Overview: Now that you have chosen your figure and found your sources, its time

Overview: Now that you have chosen your figure and found your sources, its time to put your research to work. In 900-1500 words (3-5 double-spaced pages) you will explain how your figure could have done things better, or been a better person. Your critique should have at least the four following elements: an explanation of what happened, the results or significance of the event, how your historic figure should have known better or done better, and a conclusion where you think about how history would have been different if the figure had done better.
Structure: Your paper should include an introduction where you introduce your figure, the event(s) you will discuss, and then how you are going to critique your figure or what (s)he should have done better. The final sentence of your introduction should be your thesis statement which is the central argument of your paper and should follow a format similar to, “Through my paper, I will argue that…” In your first paragraph(s) you should provide context for your figure and the historical significance of their actions. In the next few paragraphs you should build your case against the figure and explain why they were wrong for what they did, or how they should have known better. In your final paragraph you should summarize the criticisms of your figure and end with how history might have been better had they had chosen differently. Note: you do not need to follow this structure, but I provide it as an example, should you need.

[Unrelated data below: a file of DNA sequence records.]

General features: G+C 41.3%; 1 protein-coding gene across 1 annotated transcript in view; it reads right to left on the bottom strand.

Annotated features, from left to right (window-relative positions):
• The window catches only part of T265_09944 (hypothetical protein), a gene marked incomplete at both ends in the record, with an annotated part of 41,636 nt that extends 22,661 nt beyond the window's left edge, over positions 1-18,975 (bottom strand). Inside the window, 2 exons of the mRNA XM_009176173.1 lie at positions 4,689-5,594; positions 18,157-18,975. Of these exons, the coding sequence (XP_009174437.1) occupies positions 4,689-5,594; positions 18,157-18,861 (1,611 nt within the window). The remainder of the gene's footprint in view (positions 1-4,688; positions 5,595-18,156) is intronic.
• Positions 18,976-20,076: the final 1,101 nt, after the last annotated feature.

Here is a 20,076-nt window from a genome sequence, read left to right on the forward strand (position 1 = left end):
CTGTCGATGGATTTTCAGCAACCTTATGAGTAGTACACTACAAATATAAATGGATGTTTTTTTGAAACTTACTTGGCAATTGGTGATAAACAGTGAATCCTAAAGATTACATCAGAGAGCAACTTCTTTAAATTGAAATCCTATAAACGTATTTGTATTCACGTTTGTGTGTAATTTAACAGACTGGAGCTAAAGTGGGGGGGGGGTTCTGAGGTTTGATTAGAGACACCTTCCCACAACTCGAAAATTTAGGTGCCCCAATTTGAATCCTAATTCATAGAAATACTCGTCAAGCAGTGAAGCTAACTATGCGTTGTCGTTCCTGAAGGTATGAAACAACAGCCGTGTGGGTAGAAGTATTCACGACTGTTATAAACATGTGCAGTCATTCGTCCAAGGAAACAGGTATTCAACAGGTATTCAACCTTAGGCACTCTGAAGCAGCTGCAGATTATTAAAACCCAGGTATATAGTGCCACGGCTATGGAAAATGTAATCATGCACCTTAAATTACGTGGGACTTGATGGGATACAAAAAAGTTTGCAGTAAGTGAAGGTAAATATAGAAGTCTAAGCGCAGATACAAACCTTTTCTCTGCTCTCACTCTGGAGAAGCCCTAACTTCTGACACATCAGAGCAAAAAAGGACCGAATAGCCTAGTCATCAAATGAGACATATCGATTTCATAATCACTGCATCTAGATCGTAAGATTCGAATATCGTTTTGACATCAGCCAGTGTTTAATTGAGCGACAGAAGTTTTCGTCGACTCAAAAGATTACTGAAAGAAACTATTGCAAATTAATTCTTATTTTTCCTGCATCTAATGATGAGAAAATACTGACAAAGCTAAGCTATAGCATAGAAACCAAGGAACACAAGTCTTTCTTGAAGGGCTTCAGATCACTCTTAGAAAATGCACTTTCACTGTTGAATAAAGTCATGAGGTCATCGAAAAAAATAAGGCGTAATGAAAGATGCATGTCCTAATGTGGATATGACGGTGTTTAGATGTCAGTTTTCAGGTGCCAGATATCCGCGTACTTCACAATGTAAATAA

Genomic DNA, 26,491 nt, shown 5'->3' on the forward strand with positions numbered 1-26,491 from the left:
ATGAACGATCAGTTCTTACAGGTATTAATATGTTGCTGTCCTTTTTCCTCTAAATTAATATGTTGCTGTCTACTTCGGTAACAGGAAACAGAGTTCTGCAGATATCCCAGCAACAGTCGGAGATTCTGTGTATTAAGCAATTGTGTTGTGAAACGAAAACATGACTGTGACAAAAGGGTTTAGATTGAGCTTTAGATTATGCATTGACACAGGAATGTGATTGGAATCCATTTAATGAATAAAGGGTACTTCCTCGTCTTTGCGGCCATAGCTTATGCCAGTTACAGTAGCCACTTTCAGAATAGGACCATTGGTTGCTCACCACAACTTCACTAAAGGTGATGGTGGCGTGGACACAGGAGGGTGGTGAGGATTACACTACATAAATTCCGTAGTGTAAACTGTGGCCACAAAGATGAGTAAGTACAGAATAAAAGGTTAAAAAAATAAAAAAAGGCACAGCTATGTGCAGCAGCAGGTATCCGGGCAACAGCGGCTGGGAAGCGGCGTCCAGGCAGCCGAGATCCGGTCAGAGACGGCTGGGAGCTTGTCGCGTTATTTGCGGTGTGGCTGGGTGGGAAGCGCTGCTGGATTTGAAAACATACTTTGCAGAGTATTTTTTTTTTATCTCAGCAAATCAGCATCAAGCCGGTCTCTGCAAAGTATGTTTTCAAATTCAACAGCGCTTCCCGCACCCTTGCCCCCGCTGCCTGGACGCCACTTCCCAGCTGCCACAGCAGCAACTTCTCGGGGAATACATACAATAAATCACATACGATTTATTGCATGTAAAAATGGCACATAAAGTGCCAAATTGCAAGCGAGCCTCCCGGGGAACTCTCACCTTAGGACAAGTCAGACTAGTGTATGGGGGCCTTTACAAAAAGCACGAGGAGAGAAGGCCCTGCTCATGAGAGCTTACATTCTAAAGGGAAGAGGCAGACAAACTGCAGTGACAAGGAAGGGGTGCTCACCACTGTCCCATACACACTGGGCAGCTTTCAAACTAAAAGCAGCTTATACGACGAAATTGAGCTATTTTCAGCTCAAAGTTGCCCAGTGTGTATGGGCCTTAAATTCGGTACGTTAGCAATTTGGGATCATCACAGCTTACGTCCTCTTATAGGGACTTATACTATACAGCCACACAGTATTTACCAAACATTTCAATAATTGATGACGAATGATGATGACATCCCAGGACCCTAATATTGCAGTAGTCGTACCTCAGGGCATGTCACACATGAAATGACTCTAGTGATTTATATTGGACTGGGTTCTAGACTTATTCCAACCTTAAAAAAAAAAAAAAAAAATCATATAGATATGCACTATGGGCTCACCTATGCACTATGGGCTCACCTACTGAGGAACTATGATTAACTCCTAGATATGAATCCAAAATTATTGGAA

Citations: Whenever you use one of your sources, you should cite it in footnote format. You can find information on when to cite your source here (Links to an external site.) or click here (Links to an external site.) for more information on how to use footnotes. Make sure to use the correct format for your footnotes as well as your bibliography as they are part of your grade.
Tips for Success: While it is always tempting to critique historical figures based on current standards, the best criticism will focus on how the figure failed to live up to the standards of their day. In other words a good criticism is explaining how they should have known better. Something else to keep in mind, it is best to critique figures for their own failings rather than the failings of those who came after them. For instance, it is hard to blame Columbus for the whole Conquista of the Americas even though the later was only possible because of his voyage. However, it is okay to critique your figure for setting a bad precedent (or example) that others will follow.

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